Tuesday, October 27, 2015

Shaandaar: Review

There are so many regrettable decisions taken by the makers of Shaandaar that I’ll begin with what may seem like a minor one. Director Vikas Bahl and writer Anvita Dutt may think that it’s fine to fat-shame a character through an entire film as long as she’s given an emancipatory speech at the end. It obviously isn’t, but even the speech in question is problematic. Isha (Sanah Kapoor) explains that she likes herself the way she is, and then ends with, “I’m not even that fat”. But how fat is “that fat”? By drawing a line, Bahl and Dutt suggest that you shouldn’t be judged for your body type—up to a point.

Ineptly handled though they may be, weight issues at least offer a rare sour note in an unceasingly blithe production. This is a film of such consistent, determined frivolity that the high spirits soon become wearying. For me, the fun started dimming when Sushma Seth’s grandma casually addresses Alia (Alia Bhatt) as 'anaath' in front of the whole family. This exhibition of cartoon villainy is an early indication that Shaandaar is unlikely to be anything like Bahl’s last film, Queen, which had a pretty surface but emotions that felt like they were based in reality.

The stakes in Shaandaar are so low that the film keeps tripping over them. Alia, adopted daughter of businessman Vipin Arora (Pankaj Kapur), is detested by her stepmother and grandmother, both of whom are obsessed with the family name. So far, so Cinderella, except Alia is a perfectly happy child whose biggest irritant in life is her insomnia. Enter another insomniac, Jagjinder Joginder (Shahid Kapoor), who’s planning the wedding of Alia’s sister Isha—or the merger, as the grandmother keeps calling it—to Robin (Vikas Verma), the eight-and-a-half-pack-sporting scion of a Sindhi business family. Will Alia and Joginder pass sleepless nights in each other’s company? Will this bother her doting father? The suspense will kill you.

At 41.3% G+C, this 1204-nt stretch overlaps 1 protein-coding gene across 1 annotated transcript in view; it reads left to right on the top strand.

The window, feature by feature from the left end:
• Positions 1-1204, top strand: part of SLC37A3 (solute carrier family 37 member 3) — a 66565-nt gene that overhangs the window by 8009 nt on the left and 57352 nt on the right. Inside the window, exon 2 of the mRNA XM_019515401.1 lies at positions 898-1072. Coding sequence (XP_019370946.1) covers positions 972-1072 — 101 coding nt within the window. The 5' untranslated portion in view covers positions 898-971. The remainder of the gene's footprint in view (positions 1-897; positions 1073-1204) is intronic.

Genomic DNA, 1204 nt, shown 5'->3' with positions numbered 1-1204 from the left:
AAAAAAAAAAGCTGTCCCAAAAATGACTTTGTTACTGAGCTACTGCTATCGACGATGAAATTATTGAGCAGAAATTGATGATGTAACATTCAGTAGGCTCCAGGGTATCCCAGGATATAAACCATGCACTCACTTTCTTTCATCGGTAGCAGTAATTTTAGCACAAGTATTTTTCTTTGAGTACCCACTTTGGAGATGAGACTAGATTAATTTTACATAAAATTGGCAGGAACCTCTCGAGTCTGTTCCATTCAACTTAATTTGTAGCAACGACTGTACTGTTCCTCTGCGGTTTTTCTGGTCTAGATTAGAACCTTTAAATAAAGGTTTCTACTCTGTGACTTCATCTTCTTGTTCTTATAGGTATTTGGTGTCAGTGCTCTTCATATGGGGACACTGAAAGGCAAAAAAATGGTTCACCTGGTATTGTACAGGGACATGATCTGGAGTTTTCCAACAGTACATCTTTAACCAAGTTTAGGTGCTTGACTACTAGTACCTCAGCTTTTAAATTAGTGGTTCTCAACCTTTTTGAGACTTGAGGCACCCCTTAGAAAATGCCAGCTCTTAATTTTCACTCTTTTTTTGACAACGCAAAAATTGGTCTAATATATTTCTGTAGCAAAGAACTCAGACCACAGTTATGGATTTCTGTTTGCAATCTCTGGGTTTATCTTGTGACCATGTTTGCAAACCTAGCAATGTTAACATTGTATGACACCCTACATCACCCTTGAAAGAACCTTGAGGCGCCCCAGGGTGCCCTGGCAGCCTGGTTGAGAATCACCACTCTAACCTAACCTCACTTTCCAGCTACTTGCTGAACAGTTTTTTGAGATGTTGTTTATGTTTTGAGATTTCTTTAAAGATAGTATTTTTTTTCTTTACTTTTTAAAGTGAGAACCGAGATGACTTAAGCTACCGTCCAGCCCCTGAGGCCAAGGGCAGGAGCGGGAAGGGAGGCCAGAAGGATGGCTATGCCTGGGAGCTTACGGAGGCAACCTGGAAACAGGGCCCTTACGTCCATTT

Queen may have had Bollywood gloss but it behaved like a scrappy outsider. Shaandaar, with its Karan Johar cameo and its in-jokes about Shahid and his father acting in the same film, feels depressingly establishment. Out with the feminism; in with fathers giving daughters away to unsuitable suitors and young women waiting for their princes. In, too, with excessively manicured settings—the wedding takes place in a massive English country house, complete with butlers and dancing waiters—suggesting an excess of money and a paucity of taste.

Kapoor Jr and Bhatt are lightly likeable, especially Bhatt, who uses her mobile face to suggest half-emotions, impulses, unspoken jokes—the stuff of real life. Her scenes with the beautifully underplaying Pankaj Kapur are the only ones in the film that come close to being moving. The rest of the cast ranges from passable to egregiously bad, but why single out the actors when everyone from director down to composer seems off their game? The writing, especially, is the stuff of sub-par Bollywood comedy: from the two airheads who coo acronyms like “FTB (father of the bride)” and “BTB (bride-to-be)” in unison, to Punjabi and Sindhi stereotypes so broad that Bahl could have fat-shamed them.

For two hours, Shaandaar strains to entertain, throwing everything from animation to skydiving at the audience. Then, with around 20 minutes to go, Bahl seems to let go of the reins and everything careens out of control. The film ends on such a vague and uninspiring note, it feels like the director himself gave up on it.

This review appeared in Mint.

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